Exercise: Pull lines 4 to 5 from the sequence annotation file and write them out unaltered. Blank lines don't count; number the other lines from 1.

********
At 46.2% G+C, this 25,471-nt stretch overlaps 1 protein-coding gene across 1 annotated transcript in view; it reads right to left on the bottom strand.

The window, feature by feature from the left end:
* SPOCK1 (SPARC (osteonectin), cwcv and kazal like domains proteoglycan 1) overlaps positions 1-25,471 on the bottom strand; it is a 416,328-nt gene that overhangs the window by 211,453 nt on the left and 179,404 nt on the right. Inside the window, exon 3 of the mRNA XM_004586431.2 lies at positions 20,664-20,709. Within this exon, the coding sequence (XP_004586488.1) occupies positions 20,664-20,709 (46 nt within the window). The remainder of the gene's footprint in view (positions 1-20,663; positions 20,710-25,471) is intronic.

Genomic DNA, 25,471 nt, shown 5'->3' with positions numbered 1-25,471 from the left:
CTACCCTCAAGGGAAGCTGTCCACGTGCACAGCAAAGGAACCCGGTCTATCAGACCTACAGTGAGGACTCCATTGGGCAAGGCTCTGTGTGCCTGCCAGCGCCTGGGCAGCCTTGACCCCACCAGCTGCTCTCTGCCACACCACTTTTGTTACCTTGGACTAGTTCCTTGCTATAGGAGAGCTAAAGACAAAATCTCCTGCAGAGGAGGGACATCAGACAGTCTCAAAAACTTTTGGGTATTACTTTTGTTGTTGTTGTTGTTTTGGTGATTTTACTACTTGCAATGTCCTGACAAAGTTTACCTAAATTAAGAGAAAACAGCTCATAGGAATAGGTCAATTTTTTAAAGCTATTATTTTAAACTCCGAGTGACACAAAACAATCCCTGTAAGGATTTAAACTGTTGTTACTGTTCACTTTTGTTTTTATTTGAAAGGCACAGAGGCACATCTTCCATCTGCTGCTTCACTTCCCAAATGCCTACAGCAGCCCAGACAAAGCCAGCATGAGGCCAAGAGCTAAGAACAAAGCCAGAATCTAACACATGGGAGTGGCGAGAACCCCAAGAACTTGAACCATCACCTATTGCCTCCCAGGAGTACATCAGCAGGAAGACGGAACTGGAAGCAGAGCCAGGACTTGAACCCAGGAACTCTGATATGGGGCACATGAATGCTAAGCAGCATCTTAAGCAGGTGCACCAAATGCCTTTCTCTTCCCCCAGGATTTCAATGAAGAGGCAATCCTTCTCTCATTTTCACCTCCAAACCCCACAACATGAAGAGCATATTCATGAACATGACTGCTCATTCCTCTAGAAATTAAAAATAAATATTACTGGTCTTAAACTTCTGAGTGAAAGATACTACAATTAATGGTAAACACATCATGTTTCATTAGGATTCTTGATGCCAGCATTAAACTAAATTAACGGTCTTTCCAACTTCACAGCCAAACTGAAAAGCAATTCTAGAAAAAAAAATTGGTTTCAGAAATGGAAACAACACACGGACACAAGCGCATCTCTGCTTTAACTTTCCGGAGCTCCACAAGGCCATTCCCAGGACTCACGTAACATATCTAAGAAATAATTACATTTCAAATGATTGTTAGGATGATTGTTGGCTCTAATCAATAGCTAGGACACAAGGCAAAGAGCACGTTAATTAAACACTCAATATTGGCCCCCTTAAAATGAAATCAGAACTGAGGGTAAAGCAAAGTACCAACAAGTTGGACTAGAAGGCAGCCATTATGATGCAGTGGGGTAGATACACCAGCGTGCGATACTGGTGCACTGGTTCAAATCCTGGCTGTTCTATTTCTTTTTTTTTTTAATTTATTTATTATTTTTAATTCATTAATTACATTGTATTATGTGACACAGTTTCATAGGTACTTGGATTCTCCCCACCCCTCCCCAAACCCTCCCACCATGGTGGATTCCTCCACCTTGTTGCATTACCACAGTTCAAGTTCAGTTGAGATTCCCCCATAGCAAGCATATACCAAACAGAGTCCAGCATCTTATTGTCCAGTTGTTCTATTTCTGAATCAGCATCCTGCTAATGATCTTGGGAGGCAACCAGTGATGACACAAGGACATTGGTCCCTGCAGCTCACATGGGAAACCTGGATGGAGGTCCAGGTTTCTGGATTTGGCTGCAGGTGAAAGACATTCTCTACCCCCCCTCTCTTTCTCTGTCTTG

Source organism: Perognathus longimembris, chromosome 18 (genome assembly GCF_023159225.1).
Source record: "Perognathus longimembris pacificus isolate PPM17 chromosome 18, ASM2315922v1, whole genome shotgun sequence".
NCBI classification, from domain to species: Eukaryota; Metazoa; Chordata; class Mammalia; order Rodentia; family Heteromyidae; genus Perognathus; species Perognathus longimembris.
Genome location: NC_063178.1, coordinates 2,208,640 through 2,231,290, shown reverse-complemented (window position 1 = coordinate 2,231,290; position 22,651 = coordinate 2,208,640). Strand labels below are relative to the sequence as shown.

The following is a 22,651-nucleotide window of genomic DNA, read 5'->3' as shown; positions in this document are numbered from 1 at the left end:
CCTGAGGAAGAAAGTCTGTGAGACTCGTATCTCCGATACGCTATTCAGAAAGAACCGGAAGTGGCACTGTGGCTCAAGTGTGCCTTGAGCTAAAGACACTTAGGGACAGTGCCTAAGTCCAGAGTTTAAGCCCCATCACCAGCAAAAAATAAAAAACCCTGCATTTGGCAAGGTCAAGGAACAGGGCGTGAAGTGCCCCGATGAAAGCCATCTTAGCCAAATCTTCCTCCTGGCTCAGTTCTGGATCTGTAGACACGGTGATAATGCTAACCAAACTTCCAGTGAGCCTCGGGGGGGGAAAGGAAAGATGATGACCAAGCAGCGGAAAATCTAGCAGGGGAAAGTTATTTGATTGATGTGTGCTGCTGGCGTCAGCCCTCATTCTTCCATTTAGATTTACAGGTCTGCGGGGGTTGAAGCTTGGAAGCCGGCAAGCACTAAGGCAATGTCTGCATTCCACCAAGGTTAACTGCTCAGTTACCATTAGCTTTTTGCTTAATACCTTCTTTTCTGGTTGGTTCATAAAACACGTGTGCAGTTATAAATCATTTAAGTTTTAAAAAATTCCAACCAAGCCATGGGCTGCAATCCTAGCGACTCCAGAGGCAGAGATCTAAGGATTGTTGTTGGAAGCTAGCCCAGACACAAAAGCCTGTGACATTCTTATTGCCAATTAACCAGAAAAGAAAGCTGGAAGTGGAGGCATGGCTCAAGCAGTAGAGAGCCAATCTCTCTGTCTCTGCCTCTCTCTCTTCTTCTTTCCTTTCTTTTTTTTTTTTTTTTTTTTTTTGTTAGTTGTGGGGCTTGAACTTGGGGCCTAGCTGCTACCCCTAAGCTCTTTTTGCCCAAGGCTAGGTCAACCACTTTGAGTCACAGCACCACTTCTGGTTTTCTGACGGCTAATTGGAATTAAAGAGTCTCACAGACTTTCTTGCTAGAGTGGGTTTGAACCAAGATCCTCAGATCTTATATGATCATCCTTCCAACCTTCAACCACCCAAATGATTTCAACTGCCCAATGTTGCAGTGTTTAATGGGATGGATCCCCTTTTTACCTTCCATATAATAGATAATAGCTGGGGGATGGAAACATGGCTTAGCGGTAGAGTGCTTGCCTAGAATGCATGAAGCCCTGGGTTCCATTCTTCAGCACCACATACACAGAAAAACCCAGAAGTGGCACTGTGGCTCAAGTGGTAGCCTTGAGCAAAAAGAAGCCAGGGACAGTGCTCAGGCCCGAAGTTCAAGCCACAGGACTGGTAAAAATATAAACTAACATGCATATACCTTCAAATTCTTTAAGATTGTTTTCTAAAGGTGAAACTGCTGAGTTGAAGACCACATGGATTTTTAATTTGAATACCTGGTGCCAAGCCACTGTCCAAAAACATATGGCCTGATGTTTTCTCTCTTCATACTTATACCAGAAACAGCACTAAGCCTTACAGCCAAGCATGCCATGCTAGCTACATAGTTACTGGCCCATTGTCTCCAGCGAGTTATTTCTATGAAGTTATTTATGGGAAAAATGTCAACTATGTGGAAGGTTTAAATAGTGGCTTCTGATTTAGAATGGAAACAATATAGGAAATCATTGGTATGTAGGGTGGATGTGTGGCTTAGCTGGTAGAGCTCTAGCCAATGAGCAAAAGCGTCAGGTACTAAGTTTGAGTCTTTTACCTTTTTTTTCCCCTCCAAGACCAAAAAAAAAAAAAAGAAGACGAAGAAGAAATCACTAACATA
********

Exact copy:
Genomic DNA, 25,471 nt, shown 5'->3' with positions numbered 1-25,471 from the left:
CTACCCTCAAGGGAAGCTGTCCACGTGCACAGCAAAGGAACCCGGTCTATCAGACCTACAGTGAGGACTCCATTGGGCAAGGCTCTGTGTGCCTGCCAGCGCCTGGGCAGCCTTGACCCCACCAGCTGCTCTCTGCCACACCACTTTTGTTACCTTGGACTAGTTCCTTGCTATAGGAGAGCTAAAGACAAAATCTCCTGCAGAGGAGGGACATCAGACAGTCTCAAAAACTTTTGGGTATTACTTTTGTTGTTGTTGTTGTTTTGGTGATTTTACTACTTGCAATGTCCTGACAAAGTTTACCTAAATTAAGAGAAAACAGCTCATAGGAATAGGTCAATTTTTTAAAGCTATTATTTTAAACTCCGAGTGACACAAAACAATCCCTGTAAGGATTTAAACTGTTGTTACTGTTCACTTTTGTTTTTATTTGAAAGGCACAGAGGCACATCTTCCATCTGCTGCTTCACTTCCCAAATGCCTACAGCAGCCCAGACAAAGCCAGCATGAGGCCAAGAGCTAAGAACAAAGCCAGAATCTAACACATGGGAGTGGCGAGAACCCCAAGAACTTGAACCATCACCTATTGCCTCCCAGGAGTACATCAGCAGGAAGACGGAACTGGAAGCAGAGCCAGGACTTGAACCCAGGAACTCTGATATGGGGCACATGAATGCTAAGCAGCATCTTAAGCAGGTGCACCAAATGCCTTTCTCTTCCCCCAGGATTTCAATGAAGAGGCAATCCTTCTCTCATTTTCACCTCCAAACCCCACAACATGAAGAGCATATTCATGAACATGACTGCTCATTCCTCTAGAAATTAAAAATAAATATTACTGGTCTTAAACTTCTGAGTGAAAGATACTACAATTAATGGTAAACACATCATGTTTCATTAGGATTCTTGATGCCAGCATTAAACTAAATTAACGGTCTTTCCAACTTCACAGCCAAACTGAAAAGCAATTCTAGAAAAAAAAATTGGTTTCAGAAATGGAAACAACACACGGACACAAGCGCATCTCTGCTTTAACTTTCCGGAGCTCCACAAGGCCATTCCCAGGACTCACGTAACATATCTAAGAAATAATTACATTTCAAATGATTGTTAGGATGATTGTTGGCTCTAATCAATAGCTAGGACACAAGGCAAAGAGCACGTTAATTAAACACTCAATATTGGCCCCCTTAAAATGAAATCAGAACTGAGGGTAAAGCAAAGTACCAACAAGTTGGACTAGAAGGCAGCCATTATGATGCAGTGGGGTAGATACACCAGCGTGCGATACTGGTGCACTGGTTCAAATCCTGGCTGTTCTATTTCTTTTTTTTTTTAATTTATTTATTATTTTTAATTCATTAATTACATTGTATTATGTGACACAGTTTCATAGGTACTTGGATTCTCCCCACCCCTCCCCAAACCCTCCCACCATGGTGGATTCCTCCACCTTGTTGCATTACCACAGTTCAAGTTCAGTTGAGATTCCCCCATAGCAAGCATATACCAAACAGAGTCCAGCATCTTATTGTCCAGTTGTTCTATTTCTGAATCAGCATCCTGCTAATGATCTTGGGAGGCAACCAGTGATGACACAAGGACATTGGTCCCTGCAGCTCACATGGGAAACCTGGATGGAGGTCCAGGTTTCTGGATTTGGCTGCAGGTGAAAGACATTCTCTACCCCCCCTCTCTTTCTCTGTCTTG